Jobless claims surge in storm-hit Carolinas, boosting U.S. total

(Bloomberg) -- Filings for U.S. unemployment benefits rose last week, reflecting jumps in states hit by Hurricane Florence, though the national figure remains near the lowest in almost five decades, Labor Department figures showed Thursday.

Highlights of jobless claims (week ended Sept. 22)

Jobless claims increased by 12k to 214k (est. 210k) Continuing claims rose by 16k to 1.661m in week ended Sept. 15 (data reported with one-week lag) Four-week average of initial claims, a less-volatile measure than the weekly figure, little changed at 206,250

Key takeaways

The increase in weekly claims reflects an almost fivefold jump to about 10,000 in North Carolina and a more than doubling to nearly 3,400 in South Carolina, two states grappling with flooding and damage from Florence. The jump is expected to prove temporary, similar to the pattern from previous major storms, such as Harvey and Irma in 2017.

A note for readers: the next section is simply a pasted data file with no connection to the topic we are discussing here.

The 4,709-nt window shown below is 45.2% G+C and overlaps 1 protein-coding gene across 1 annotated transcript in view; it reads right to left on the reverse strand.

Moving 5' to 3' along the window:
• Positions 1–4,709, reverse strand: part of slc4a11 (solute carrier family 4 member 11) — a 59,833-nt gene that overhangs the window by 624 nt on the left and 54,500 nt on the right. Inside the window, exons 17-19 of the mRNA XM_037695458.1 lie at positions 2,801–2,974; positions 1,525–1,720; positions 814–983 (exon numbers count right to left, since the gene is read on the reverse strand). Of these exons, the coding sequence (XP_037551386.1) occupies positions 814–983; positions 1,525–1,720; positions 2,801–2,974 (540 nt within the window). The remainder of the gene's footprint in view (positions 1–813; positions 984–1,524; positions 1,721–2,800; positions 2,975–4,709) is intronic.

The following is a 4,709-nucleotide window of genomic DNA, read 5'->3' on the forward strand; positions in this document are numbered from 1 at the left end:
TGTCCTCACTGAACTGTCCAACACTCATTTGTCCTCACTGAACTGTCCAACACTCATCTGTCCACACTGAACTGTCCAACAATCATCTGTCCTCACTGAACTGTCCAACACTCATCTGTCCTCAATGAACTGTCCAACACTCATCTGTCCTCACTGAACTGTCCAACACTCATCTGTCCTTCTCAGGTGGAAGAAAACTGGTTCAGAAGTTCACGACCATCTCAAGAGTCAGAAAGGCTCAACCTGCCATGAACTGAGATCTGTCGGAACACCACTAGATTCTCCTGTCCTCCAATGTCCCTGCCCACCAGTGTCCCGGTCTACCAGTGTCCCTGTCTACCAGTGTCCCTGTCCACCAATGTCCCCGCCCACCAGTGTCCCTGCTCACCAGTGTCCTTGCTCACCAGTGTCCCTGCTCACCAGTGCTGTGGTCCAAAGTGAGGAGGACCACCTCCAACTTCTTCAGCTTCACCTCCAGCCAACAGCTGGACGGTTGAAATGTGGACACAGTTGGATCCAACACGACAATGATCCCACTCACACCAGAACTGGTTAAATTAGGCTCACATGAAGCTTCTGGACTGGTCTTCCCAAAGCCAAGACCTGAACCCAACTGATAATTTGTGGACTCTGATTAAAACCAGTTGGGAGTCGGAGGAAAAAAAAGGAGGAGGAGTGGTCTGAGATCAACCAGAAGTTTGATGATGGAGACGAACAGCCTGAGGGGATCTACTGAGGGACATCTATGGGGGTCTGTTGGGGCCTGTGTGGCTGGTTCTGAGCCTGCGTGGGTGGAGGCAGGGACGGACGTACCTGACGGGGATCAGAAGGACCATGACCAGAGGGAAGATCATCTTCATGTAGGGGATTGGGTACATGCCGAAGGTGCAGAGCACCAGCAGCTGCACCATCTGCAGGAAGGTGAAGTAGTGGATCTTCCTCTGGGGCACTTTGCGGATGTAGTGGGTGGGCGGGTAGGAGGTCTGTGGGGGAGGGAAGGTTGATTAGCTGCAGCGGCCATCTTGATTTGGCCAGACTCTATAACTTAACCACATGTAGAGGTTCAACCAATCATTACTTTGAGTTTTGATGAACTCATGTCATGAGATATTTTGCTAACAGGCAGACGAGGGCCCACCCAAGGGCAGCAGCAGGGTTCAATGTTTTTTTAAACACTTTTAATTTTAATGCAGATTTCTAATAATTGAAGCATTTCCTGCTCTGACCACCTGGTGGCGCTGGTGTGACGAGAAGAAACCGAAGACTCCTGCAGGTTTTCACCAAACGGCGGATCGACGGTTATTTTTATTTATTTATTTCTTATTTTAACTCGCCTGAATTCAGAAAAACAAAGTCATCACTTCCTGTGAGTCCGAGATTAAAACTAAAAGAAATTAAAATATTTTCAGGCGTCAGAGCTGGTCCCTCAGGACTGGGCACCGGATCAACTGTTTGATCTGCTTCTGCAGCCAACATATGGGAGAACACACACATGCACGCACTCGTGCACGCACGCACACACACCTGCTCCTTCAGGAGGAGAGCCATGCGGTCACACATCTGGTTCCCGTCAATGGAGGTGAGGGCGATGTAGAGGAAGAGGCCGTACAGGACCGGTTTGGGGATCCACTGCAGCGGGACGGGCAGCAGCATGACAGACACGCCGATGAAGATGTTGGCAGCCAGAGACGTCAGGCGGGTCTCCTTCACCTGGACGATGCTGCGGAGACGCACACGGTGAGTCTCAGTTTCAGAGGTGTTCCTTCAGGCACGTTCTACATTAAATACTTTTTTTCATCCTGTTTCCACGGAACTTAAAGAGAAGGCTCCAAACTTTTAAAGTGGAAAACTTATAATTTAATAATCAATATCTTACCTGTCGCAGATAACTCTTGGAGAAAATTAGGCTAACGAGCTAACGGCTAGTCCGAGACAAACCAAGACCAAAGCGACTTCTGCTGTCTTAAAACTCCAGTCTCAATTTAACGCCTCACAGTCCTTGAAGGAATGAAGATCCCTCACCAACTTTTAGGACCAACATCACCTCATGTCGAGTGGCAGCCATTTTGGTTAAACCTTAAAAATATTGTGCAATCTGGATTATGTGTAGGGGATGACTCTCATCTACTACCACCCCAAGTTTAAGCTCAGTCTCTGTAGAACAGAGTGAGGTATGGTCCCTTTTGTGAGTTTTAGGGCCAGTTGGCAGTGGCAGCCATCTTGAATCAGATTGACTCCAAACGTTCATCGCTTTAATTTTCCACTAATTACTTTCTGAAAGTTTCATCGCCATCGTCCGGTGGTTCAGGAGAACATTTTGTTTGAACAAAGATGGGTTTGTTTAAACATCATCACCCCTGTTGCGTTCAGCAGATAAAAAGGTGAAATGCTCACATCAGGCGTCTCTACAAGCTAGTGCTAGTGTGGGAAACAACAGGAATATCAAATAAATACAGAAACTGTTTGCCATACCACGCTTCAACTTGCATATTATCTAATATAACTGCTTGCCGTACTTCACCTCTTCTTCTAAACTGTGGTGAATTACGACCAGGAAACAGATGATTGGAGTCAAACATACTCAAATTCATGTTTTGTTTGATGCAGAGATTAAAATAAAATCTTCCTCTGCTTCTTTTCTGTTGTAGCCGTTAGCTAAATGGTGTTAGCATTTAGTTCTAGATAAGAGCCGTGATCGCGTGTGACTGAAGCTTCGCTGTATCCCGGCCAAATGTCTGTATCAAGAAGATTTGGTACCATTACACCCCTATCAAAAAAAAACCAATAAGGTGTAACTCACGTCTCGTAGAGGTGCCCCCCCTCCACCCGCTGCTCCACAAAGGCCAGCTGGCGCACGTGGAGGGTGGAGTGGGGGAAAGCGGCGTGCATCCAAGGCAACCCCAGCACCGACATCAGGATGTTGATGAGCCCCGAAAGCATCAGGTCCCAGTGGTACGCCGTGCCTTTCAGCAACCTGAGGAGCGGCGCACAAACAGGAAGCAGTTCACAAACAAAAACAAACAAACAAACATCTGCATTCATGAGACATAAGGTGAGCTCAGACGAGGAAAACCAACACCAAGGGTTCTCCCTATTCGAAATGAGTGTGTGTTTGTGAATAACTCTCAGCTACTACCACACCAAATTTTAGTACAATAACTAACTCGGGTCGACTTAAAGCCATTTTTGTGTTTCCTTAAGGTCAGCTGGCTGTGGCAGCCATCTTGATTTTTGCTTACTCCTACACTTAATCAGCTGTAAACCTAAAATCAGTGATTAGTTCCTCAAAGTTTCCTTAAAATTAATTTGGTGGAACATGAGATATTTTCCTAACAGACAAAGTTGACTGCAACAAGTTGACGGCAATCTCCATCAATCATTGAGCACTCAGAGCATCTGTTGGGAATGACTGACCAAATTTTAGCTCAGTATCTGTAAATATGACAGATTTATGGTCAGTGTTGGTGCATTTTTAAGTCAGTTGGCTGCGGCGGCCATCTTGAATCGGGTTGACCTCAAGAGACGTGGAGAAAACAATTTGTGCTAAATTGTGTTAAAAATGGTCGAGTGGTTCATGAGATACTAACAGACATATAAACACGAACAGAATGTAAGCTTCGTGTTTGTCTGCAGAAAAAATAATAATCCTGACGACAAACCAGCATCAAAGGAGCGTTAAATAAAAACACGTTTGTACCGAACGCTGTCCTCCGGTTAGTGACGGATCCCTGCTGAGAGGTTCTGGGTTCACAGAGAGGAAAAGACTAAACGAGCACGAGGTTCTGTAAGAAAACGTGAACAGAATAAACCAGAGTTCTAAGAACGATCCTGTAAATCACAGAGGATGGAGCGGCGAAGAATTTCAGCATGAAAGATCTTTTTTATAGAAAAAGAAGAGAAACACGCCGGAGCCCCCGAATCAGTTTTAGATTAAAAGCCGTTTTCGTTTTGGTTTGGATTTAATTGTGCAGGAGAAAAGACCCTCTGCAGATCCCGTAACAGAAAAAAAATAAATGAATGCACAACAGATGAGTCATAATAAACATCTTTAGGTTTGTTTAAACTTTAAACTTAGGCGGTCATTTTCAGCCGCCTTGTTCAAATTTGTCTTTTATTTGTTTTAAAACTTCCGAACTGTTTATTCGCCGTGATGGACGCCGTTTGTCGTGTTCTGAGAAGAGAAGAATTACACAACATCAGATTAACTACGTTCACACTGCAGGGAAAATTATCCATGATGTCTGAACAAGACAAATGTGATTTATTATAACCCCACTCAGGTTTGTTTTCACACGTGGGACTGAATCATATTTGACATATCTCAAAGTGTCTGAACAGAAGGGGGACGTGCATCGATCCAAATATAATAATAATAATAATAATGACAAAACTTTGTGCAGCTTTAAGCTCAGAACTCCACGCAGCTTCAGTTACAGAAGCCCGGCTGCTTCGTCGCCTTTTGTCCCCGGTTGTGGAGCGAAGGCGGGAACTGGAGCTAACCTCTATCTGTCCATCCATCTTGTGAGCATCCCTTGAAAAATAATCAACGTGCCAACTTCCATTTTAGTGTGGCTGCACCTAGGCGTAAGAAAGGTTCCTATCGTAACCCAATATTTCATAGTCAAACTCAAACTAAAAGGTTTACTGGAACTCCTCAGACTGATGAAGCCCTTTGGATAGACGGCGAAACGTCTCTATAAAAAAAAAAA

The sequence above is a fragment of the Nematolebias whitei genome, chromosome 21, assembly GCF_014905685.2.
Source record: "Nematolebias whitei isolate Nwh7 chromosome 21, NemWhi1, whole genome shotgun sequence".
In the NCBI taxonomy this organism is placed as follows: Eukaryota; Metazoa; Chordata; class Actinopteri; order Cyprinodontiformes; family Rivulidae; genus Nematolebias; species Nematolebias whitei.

A "Now Hiring" sign is displayed during a Job News USA career fair at Papa John's Cardinal Stadium in Louisville, Kentucky, U.S., on Wednesday, May 18, 2016. The U.S. Department of Labor is scheduled to release initial jobless claims figures on May 19. Photographer: Luke Sharrett/Bloomberg

The trend in unemployment-benefits applications continues to indicate steady business demand for workers, which is projected to be reinforced by the September payrolls report due next week. The unemployment rate is close to the lowest since 1969 and employers are citing a shortage of skilled workers.

Other details

Prior week’s reading was revised to 202,000 from 201,000 Unemployment rate among people eligible for benefits unchanged at 1.2%